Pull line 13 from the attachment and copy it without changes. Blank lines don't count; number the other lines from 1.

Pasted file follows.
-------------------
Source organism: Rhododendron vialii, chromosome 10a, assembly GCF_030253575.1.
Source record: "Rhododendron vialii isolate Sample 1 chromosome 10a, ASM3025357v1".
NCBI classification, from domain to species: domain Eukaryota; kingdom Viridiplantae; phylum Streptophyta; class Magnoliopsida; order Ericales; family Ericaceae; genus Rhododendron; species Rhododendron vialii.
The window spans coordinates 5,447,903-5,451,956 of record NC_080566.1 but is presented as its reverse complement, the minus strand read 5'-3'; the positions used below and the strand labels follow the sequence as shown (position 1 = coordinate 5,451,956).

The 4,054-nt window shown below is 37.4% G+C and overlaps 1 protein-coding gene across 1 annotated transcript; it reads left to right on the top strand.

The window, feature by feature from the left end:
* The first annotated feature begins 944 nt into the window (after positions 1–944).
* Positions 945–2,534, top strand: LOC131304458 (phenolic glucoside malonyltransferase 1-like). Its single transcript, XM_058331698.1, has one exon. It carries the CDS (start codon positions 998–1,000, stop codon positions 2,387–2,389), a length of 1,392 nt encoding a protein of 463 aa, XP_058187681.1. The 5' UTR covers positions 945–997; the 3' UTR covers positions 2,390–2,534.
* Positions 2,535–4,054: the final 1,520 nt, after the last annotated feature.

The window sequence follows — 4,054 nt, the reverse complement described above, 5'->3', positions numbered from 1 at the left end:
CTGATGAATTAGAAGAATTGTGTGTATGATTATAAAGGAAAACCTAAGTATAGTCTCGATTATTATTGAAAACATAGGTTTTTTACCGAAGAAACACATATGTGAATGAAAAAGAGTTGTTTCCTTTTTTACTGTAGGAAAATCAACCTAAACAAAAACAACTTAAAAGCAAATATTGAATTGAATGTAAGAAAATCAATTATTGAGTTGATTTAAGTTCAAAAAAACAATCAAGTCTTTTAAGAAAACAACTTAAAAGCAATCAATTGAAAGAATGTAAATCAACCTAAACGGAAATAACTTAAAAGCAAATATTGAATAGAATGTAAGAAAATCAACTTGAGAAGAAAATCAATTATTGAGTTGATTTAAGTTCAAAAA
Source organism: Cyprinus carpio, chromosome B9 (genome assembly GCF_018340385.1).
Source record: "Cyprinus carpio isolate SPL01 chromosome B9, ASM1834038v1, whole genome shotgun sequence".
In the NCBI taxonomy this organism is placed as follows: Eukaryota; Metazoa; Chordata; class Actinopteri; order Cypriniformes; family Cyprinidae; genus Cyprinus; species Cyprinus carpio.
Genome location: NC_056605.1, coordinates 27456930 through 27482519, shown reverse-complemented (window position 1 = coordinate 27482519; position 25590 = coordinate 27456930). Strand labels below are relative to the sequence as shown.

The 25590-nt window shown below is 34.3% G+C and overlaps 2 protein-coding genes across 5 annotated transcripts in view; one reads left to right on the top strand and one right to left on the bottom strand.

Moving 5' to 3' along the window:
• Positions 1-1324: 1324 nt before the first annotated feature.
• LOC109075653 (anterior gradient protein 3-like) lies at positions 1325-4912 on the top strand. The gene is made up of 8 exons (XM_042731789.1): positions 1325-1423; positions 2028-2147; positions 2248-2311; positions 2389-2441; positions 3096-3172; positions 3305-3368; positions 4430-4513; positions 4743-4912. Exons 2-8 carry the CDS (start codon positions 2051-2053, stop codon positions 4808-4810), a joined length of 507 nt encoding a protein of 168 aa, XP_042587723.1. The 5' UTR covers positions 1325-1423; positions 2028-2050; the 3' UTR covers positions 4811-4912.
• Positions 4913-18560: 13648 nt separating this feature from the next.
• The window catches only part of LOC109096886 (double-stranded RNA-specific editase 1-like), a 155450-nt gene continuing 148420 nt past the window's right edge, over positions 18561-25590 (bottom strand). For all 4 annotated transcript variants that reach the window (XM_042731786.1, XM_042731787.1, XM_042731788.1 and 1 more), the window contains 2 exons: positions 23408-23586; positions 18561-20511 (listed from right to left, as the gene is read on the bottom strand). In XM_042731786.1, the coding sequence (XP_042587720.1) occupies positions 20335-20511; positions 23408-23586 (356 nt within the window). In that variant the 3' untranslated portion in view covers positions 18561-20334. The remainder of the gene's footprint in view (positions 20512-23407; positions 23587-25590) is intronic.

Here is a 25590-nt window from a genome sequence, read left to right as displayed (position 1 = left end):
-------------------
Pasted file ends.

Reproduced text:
Source record: "Cyprinus carpio isolate SPL01 chromosome B9, ASM1834038v1, whole genome shotgun sequence".